The Daily Worker Placement

Friday, July 19, 2024

Oh! The HAManity: The Game of HAM

by | published Monday, September 21, 2020

Earlier this year I wrote an article for the DWP titled 5 Games that Kill Cards Against Humanity. If you read that then you already know some of the problems I have with the hit party game that took over game nights for several years. Well the success of CAH led to a swarm of copycats, and later, attempts to build off and improve the CAH model. Game of Ham by Bill S. Naim falls into the latter camp.

Game of HAM – HAM is an acronym for Hating All Mankind but the cover of the game features a pig holding a cooked ham – follows the CAH gameplay model where one person (the judge) plays what the game calls a Prompt card, and everyone else plays a Trick card. The judge chooses the Trick card they like best and that person wins the round/trick.

This is not a game for children, as the Prompts are very adult-themed, such as Bill Clinton’s most recent sex scandal involved ____, ____ and ____; with Tricks such as A twink orgy. So if your party-game attendants are not comfortable with racier topics this might not be the game for you. The version I got is called the Adult Set, so perhaps there is a planned family-friendly version of Game of HAM.

One of my complaints about CAH was that it never really ended. Game of HAM does try to solve that problem by adding a board that has a start and finish line. Note there are four, two-sided square boards, so you can mix-and-match them, making the game shorter, longer or just to add some variety.

Besides the Prompt and Trick cards, there are Colored cards that relate to the game board and give you one-time powers such as swapping out Trick cards or playing multiple off them on one Prompt.

Game of HAM is in many ways a souped-up and reformed CAH in an attempt to make it more of a game than an activity, which is both good, bad, and great. The bad part is the rule book: it’s 24 pages long (though it does come with a quick-start guide), which is too many when most of your players will likely be drinking alcoholic beverages. That being said the rule book does have optional and alternative ways to play the game, so if you are teaching the game you don’t need to go over all 24 pages each time you bring it out.

The good part is that using the boards gives the game a definite ending. The great part is that many of the Prompt cards are a bit more freeform than CAH. One of CAH’s problems is the prompt cards can be super specific, so much so that the first edition had a set of Canadian cards that replaced American cards. Game of HAM has several Judge Creates Prompts, and not in the blank-card way CAH offers (though HAM also has those). These are more directed, such as “What does ___’s favourite hobby include?” or “Describe ____ in one card.” So instead of mocking some random celebrity you can mock your friends…or a random celebrity.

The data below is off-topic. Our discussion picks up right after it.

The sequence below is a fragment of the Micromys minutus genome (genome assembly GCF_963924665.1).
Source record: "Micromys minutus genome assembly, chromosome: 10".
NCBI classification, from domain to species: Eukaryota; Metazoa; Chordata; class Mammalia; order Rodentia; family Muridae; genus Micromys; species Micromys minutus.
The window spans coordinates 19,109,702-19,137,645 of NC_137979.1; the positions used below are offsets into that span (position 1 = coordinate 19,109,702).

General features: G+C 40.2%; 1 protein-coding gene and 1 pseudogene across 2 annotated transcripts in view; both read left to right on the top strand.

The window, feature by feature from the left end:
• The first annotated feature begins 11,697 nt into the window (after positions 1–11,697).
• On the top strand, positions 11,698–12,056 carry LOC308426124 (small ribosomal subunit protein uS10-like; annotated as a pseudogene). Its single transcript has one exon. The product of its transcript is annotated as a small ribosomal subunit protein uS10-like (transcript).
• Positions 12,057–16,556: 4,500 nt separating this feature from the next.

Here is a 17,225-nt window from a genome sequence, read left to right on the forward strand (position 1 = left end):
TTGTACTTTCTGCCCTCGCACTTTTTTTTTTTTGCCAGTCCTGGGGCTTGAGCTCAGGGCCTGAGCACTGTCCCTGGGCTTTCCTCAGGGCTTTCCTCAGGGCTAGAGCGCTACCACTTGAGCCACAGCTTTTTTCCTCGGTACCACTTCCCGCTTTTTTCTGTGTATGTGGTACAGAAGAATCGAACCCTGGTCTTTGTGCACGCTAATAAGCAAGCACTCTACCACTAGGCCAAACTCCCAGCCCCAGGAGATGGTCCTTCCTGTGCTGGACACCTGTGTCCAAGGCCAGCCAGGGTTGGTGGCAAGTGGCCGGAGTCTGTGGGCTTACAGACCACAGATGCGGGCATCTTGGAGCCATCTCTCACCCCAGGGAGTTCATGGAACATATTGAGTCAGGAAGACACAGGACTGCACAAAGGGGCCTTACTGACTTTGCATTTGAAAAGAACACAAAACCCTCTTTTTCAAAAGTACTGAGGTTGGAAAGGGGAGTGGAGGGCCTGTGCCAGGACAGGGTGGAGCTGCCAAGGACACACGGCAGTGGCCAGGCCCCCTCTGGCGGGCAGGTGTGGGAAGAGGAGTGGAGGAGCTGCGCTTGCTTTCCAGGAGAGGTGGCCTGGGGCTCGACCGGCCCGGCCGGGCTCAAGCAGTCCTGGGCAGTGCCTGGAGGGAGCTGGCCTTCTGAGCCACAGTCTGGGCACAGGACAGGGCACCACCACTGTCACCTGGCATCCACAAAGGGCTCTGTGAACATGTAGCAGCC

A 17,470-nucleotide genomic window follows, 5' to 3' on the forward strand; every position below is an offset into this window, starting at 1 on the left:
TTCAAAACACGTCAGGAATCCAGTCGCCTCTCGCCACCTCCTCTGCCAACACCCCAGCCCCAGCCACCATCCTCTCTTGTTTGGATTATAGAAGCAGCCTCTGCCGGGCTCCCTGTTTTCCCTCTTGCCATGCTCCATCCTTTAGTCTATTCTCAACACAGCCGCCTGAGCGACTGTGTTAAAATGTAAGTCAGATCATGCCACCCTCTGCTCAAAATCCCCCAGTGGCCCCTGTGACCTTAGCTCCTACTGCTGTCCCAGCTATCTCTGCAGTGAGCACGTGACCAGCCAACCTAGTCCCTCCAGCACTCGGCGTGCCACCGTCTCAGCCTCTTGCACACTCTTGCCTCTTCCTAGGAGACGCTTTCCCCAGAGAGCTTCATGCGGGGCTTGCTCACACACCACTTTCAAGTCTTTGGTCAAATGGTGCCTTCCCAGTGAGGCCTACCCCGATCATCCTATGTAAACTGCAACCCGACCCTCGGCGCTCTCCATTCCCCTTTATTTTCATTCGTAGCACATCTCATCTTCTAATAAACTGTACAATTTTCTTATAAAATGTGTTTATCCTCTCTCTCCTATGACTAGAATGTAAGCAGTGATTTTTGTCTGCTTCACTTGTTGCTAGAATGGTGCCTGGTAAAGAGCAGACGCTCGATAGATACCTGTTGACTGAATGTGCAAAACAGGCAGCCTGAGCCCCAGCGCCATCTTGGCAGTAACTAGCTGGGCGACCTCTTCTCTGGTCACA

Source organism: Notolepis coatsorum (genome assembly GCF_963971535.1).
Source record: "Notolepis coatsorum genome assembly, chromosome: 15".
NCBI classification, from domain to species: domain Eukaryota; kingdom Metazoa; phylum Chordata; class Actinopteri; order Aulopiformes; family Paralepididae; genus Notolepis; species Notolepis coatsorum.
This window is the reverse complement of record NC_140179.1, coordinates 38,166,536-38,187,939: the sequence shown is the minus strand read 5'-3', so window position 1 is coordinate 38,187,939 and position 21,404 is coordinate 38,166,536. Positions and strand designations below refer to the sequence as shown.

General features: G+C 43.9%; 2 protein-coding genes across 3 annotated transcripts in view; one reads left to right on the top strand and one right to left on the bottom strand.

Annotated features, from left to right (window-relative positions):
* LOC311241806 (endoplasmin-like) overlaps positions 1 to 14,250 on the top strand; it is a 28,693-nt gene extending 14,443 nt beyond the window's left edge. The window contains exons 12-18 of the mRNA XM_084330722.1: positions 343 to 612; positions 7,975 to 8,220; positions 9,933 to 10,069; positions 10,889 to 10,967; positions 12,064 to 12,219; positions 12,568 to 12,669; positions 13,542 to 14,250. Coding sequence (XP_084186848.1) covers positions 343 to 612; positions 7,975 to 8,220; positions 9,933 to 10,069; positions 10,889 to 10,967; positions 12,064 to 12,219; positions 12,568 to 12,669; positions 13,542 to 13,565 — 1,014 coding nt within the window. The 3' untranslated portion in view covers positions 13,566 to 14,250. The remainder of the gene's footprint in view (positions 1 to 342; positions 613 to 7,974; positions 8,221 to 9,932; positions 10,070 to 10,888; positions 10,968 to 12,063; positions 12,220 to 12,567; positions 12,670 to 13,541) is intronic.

Game of HAM also comes with a large amount of cards, which is good, but also means I did not get through them all so I can’t report if Game of HAM has similar issues with potentially insensitive material that CAH has been criticized for.

I would not go out on a limb and say Game of HAM is the best replacement for CAH out there, but it is a solid alternative if your game group still wants the CAH gameplay without actually playing CAH. Like CAH, the art of Game of HAM is not inspiring, though the iconography and text is clear and the quality of game materials is fine. The group I played with preferred just playing Game of HAM without using the game boards and additional rules.

Game of HAM is a humour, card-playing party game for 3 to 15-plus players that plays more than 30 minutes. It is designed by Bill S. Naim, who also did the art. It is published by Game of HAM LLC, who provided a copy for this article. You can access their website here.


  • Matt R

    Growing up in Toronto, Matt was fed a steady diet of gin, rummy, cribbage, along with Monopoly and Balderdash. Over the past 10 years he has worked in journalism, editing, writing and designing pages for a variety of print publications. He spends most of his spare time playing any board game he can get his hands on, whether it's a quick 10-minute filler game or a five-hour epic.

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